After the presentations, I took my time to try to take in everything about the new plans . My initial front runner is the plan from Weiss / Manfredi Team Concept. They have a St Louis connection in SWT Design out of Webster Groves, and seemed to have a good realistic plan. Some of the plans were hard to understand and will take more time to read.

My goal from here is to spend another hour or so reading and listening to the entries on the web and then submit my input to the National Park Service The form they have at the Arch has specific questions that the webform does not have, like "What do you value about the Jefferson National Expansion Memorial?, and How do each of these designs respect what you value about the Memorial? I'm not sure how important these questions are to the judges, but I'll probably try to answer their questions.

After the evening, I meandered my way through downtown, trying to connect the many perspectives shared in the design competition with the current layout of the Gateway Mall, visiting several attractions like CityGarden, and Serra's Twain before catching the train home. Just like an election day, we only have a finite period to share our ideas about the contest. Its important to get informed now.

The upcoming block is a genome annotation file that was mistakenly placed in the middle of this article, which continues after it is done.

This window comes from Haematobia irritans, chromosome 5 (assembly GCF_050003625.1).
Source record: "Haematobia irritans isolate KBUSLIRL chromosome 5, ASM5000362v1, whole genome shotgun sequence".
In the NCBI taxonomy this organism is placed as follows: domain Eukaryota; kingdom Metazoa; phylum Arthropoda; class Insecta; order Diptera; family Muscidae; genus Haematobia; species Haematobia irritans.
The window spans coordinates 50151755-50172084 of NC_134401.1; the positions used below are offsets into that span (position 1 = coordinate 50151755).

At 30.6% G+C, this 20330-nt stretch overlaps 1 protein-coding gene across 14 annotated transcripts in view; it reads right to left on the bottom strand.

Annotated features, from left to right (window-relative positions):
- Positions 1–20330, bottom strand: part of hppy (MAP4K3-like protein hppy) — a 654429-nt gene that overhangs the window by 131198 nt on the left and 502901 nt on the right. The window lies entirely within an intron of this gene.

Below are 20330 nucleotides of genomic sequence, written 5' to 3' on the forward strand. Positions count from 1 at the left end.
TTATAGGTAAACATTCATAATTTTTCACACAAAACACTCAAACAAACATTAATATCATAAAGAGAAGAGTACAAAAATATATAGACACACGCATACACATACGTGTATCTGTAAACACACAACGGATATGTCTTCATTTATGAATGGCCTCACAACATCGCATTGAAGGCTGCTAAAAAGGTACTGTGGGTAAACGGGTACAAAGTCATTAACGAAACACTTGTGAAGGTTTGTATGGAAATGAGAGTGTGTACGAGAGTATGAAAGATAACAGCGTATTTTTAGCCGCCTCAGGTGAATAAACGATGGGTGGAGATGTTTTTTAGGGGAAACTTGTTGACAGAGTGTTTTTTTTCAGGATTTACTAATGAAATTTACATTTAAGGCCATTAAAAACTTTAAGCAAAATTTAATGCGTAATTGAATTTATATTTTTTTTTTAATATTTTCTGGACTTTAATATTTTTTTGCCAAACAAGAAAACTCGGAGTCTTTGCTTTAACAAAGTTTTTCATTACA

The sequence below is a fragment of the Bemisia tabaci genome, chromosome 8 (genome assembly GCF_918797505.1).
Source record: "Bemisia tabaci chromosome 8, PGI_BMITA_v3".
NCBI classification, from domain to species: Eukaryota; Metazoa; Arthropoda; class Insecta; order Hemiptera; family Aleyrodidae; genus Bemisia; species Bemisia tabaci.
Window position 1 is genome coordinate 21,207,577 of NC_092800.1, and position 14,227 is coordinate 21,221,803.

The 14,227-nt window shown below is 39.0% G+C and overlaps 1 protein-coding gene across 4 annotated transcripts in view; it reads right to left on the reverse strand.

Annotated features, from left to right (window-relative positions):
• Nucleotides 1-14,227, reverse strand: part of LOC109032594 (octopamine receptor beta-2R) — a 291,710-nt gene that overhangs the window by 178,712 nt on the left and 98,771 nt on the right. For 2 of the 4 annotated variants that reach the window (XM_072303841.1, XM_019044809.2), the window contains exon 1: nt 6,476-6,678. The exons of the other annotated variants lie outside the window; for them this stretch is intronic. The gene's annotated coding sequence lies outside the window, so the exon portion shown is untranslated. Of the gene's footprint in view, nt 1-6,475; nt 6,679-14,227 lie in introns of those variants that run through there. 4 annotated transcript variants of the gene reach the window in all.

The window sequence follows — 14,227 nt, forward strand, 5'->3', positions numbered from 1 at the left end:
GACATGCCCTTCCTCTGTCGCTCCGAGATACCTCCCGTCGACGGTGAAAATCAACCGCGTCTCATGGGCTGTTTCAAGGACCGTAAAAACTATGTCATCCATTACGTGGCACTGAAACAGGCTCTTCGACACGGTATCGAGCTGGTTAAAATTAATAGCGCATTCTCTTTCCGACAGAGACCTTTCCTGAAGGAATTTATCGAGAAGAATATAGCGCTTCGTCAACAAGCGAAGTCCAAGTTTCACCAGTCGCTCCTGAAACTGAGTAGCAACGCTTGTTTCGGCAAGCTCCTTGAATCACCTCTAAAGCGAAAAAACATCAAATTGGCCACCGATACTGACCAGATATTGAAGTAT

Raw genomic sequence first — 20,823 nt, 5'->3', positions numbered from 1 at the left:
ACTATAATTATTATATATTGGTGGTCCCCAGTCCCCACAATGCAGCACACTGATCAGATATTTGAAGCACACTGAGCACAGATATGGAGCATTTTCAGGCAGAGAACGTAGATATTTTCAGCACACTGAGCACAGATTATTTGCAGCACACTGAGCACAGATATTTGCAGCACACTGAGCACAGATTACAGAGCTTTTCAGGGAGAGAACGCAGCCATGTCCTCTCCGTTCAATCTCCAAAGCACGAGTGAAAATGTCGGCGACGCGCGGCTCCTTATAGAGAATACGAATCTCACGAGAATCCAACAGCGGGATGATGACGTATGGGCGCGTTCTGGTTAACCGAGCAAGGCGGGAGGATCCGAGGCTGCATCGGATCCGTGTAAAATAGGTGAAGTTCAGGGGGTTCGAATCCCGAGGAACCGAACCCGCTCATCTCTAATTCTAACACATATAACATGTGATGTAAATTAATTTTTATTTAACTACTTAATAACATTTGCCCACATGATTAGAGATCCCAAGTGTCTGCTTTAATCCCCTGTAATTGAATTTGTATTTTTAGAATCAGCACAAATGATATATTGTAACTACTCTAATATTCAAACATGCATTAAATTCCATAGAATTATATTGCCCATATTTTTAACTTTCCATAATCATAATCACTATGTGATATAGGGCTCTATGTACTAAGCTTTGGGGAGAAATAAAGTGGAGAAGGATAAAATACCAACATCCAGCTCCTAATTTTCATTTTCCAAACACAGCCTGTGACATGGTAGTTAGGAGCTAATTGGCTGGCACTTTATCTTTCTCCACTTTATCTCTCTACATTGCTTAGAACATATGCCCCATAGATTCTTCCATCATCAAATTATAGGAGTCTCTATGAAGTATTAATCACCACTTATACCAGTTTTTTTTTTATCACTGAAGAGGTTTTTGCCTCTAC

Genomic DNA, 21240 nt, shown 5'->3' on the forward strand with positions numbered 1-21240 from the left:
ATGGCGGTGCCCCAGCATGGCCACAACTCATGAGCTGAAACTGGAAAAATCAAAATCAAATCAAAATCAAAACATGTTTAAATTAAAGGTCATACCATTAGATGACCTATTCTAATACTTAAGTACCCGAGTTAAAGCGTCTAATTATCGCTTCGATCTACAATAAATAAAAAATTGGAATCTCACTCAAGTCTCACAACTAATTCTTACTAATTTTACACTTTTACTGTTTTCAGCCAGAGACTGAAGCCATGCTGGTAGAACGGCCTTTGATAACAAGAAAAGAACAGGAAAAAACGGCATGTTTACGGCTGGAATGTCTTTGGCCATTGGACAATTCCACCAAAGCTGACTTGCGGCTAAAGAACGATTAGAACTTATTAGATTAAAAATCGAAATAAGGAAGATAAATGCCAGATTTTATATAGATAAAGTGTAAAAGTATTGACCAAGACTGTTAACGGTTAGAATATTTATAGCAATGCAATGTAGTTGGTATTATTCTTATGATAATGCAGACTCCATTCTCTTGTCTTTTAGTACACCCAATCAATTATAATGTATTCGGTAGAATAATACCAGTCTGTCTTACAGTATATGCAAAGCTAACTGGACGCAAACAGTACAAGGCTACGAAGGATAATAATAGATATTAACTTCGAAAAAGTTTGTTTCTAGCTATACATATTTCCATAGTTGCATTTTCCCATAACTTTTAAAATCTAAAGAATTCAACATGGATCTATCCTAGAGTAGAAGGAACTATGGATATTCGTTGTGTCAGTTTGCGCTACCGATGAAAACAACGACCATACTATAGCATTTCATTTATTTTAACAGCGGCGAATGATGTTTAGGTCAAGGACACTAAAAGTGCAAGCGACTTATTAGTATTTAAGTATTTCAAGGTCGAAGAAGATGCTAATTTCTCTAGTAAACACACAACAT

Saturday, August 14, 2010

Cherry on Top!

As a life long St Louisan, I've spent more time in a given week driving on Kingshighway Boulevard than I've spent at the Arch in my lifetime. Despite the seeming disparity, the relevance that the Gateway Arch has on our collective lives is important to consider. Especially important now.

Starting on Tuesday, the top 5 design teams in the international competition to re-create the Gateway Arch grounds will be unveiled at the Gateway Arch. This display will be open through September 30th, with a traveling display to be available through September 26th. A winner should be selected on September 24th.

My hope is that most St Louisans will consider it part of their civic duty to participate in the competition by stopping by the displays and getting informed about what we could be left with. Obviously the architects, and dignitaries will be there. What ultimately becomes of the Arch Grounds will have more of an impact on our City and its ability to attract tourists, conventions, and even new jobs and residents; its important for ALL St Louisans to be there and be in the know about our options.

Had that been the case when Eero Saarinen's design won the 1947 Design Competition, it's feasible that more of his design would have been implemented; a design that included much than the current Jefferson National Expansion Memorial.

I'm trying to decide now what I'm going to do. The unveiling will be Tuesday at 9am. It will undoubtedly be a feel good event with the Mayor and all the City Folk in attendance, but on Friday at 7pm, there is a 100th Birthday for Eero Saarinen with presentations from historians, architects involved with the last contest, Saarinen's daughter and others. Being there to hear the inspirational statements from the Mayor would be nice, but the possible commentary on the new designs by persons involved with the earlier design could really be powerful.